TM&Th blog
Jean-luc Doumont
Are the French twisting your arm?

On my way to Santiago de Chile to run my yearly short course
on writing scientific papers, I had to catch a connecting flight
in the rebuilt Terminal 2E at Charles de Gaulle airport in Paris.
In the automatic rail shuttle (LISA) that was swiftly taking me
to Satellite S3 (“Galerie Parisienne”), I noticed the sign below.

CDG sign

Every time I look at this sign,
my right shoulder twitches
at the very thought of being
twisted backwards like that
and my right foot isn't sure
what to do (unless perhaps
a “toe” as in tap dancing).
Granted, the overall look of
this little squarehead here
is fully consistent with that
of other such warning signs
at Charles de Gaulle airport,
but why this unconventional,
unintuitive graphical choice
to represent a human being?

My best explanation for this twisted pictorial representation
is a quest of originality for originality's sake—a temptation
hard to resist for graphic artists. How can I create something
that is different, special, unique?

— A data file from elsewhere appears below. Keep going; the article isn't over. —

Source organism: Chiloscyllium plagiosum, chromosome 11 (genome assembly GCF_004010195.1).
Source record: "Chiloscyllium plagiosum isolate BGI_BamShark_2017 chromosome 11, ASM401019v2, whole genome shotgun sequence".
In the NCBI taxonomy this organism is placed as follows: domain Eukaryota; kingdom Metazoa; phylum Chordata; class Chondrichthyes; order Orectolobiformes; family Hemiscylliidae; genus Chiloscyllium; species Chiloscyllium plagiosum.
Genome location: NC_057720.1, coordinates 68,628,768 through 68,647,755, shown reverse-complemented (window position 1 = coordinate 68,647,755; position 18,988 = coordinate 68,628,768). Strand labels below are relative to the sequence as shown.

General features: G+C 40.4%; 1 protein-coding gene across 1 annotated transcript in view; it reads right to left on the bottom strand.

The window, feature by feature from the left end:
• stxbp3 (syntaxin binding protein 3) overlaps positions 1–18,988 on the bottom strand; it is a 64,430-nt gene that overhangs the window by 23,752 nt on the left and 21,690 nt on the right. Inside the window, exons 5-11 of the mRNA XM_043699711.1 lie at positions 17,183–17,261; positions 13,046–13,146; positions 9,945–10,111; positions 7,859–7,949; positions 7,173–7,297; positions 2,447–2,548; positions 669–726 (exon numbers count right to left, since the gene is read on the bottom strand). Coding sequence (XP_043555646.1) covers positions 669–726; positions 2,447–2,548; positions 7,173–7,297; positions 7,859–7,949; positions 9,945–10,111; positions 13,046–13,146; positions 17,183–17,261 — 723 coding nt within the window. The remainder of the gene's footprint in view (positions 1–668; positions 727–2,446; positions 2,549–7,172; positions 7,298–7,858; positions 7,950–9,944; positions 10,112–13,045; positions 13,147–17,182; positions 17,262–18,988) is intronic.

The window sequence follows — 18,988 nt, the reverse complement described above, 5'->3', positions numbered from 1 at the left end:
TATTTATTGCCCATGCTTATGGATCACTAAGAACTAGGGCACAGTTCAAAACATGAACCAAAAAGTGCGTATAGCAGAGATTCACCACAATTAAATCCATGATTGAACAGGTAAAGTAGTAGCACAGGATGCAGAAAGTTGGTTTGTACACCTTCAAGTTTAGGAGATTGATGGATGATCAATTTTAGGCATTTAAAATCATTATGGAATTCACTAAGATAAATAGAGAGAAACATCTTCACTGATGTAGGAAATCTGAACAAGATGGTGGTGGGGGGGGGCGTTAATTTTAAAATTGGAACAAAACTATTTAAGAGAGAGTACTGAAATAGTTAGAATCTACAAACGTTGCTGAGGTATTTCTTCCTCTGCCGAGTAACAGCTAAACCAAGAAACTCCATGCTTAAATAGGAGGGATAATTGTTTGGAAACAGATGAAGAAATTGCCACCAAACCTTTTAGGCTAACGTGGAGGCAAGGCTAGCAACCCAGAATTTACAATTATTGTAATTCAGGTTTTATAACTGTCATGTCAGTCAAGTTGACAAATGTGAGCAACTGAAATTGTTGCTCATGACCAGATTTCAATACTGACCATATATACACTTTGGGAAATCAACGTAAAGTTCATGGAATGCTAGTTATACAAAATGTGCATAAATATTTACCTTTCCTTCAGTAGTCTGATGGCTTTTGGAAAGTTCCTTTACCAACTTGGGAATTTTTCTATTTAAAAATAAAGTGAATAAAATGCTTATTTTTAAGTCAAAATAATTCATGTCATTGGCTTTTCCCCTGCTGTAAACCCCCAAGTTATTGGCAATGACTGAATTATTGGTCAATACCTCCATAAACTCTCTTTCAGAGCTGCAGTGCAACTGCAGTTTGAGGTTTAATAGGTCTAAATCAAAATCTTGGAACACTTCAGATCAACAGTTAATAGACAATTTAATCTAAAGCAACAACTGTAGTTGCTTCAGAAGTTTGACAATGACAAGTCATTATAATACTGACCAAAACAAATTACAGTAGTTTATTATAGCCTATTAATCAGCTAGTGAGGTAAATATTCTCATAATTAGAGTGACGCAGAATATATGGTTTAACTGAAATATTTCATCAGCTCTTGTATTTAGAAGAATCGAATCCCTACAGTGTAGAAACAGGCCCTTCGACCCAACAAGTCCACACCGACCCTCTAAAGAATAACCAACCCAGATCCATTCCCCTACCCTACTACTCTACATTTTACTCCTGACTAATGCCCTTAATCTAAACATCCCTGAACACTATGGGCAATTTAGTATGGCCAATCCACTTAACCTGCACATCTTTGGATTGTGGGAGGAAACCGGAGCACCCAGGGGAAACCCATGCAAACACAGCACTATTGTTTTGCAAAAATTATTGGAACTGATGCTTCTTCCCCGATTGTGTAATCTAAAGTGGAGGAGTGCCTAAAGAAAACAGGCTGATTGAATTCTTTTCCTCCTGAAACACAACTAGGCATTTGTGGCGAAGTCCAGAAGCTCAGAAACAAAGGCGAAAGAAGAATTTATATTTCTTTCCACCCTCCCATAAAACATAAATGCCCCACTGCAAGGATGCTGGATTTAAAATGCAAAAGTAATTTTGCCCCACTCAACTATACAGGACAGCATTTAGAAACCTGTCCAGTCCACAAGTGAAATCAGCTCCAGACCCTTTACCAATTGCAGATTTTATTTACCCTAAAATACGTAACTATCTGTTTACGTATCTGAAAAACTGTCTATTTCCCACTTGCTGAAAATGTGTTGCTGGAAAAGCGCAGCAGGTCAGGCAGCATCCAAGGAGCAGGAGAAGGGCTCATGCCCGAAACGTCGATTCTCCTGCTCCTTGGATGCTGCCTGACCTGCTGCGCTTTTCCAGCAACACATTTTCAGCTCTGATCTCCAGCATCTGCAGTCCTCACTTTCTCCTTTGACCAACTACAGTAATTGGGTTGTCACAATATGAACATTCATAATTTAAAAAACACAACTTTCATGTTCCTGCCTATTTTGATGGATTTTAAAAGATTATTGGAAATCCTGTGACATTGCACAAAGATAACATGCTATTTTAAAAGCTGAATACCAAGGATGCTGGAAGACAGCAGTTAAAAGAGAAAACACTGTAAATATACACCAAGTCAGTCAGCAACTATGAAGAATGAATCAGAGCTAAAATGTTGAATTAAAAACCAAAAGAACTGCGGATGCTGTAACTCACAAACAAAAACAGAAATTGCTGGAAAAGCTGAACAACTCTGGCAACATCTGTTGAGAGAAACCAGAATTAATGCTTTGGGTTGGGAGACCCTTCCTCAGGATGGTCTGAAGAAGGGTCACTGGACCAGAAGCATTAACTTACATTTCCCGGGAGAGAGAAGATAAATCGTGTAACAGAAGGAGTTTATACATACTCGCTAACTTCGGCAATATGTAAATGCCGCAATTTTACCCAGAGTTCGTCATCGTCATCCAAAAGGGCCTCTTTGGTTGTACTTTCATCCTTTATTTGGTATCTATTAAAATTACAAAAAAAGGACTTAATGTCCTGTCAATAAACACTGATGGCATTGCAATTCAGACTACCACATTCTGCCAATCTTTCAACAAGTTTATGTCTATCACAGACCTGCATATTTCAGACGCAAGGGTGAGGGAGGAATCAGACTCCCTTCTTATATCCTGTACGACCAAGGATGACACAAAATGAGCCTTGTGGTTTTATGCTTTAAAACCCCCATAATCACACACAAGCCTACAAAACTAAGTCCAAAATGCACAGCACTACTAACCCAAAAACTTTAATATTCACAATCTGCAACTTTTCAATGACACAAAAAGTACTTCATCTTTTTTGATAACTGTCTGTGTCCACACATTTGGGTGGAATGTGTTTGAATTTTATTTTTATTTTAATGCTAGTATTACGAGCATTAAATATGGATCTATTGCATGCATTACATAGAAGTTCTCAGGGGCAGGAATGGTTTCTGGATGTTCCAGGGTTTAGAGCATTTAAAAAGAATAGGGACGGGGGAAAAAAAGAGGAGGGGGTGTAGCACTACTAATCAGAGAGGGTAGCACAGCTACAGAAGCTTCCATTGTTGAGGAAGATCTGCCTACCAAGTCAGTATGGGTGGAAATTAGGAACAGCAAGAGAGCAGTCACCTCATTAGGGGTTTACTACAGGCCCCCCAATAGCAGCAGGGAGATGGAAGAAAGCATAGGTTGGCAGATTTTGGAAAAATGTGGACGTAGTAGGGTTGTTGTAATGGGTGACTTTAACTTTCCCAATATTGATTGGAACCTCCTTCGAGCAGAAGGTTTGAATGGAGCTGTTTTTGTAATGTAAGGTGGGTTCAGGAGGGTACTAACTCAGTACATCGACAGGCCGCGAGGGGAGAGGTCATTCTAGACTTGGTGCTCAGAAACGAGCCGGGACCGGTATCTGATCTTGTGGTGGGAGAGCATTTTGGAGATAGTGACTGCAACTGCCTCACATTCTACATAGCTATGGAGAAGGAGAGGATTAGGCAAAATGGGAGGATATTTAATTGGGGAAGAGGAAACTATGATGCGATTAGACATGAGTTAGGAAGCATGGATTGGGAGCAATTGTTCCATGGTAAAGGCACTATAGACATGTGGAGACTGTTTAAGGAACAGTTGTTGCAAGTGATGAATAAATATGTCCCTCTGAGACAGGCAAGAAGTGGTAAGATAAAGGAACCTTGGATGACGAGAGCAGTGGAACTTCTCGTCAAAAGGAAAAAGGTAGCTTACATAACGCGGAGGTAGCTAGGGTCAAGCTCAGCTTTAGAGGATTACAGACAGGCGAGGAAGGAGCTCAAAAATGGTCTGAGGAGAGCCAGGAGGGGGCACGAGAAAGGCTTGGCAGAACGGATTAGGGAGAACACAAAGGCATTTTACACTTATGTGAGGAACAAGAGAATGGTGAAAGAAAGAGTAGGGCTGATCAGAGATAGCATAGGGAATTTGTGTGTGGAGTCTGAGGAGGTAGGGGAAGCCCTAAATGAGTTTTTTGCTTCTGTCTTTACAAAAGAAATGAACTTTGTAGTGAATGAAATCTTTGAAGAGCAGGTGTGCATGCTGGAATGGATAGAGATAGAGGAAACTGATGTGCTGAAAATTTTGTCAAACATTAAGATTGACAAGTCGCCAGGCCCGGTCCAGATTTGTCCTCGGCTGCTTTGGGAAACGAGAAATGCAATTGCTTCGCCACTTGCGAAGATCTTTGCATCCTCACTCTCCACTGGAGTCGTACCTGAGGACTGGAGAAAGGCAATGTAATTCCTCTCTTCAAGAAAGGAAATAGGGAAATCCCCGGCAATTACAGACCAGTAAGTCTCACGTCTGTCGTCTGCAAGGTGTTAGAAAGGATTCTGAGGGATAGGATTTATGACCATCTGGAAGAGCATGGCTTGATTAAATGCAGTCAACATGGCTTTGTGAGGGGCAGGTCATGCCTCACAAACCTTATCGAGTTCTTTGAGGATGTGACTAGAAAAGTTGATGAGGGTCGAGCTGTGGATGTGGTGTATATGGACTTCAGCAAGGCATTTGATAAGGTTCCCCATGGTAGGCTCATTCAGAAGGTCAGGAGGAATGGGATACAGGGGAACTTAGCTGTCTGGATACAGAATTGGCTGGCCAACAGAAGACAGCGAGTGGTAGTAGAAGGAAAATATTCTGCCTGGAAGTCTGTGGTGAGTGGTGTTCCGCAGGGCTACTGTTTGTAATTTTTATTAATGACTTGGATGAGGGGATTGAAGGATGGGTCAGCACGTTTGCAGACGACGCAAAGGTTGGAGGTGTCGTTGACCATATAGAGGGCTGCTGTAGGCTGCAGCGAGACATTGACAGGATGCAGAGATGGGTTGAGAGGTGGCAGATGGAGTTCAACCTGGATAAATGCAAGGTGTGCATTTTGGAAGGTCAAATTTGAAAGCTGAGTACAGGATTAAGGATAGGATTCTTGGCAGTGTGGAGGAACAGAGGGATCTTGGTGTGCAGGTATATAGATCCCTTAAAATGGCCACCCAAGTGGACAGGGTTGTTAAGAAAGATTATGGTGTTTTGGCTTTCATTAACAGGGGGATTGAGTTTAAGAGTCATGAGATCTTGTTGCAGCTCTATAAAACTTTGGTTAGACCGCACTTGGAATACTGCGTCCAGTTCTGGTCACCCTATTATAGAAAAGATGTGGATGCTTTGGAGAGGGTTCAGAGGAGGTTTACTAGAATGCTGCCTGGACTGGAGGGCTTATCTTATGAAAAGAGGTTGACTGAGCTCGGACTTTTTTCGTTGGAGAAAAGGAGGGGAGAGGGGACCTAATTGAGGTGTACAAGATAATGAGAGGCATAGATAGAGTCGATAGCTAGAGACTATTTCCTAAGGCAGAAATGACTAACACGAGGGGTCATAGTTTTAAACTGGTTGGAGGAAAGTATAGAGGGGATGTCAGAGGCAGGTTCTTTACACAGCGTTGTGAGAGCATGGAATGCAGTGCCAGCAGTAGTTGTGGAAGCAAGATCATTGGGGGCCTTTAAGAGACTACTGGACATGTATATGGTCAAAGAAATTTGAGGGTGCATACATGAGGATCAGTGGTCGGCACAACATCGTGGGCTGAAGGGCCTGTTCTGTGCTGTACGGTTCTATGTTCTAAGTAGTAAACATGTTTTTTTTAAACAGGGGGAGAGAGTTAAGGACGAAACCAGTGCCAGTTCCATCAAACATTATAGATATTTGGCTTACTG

is a natural question indeed
for any creative endeavor, but originality without a purpose
is unlikely to yield effectiveness. Some originality is harmless:
the slight noise it creates for one sign may be compensated
by the consistent, recognizable look of the whole collection.
Here, however, the original twist makes the intended action
harder to identify. From a distance, I did not even recognize
the human shape: I took the sign for some sort of logotype.
Fortunately, the redundant combination of picture and text
helped me make sense of the sign—but at close range only.

To be both original and effective, how about being faultless?
Communication is so universally riddled with problems that
striving for excellence is sure to make your work stand out.
Besides a more intuitive picture, the above sign would benefit
from a more careful verbal part: correct punctuation in French
(a comma after sécurité and a hyphen in tenez-vous), the use
of lowercase text (more readable than text set in all capitals),
and, for those of us who understand both French and English,
a consistent choice of plural (barres) or singular (hand rail).

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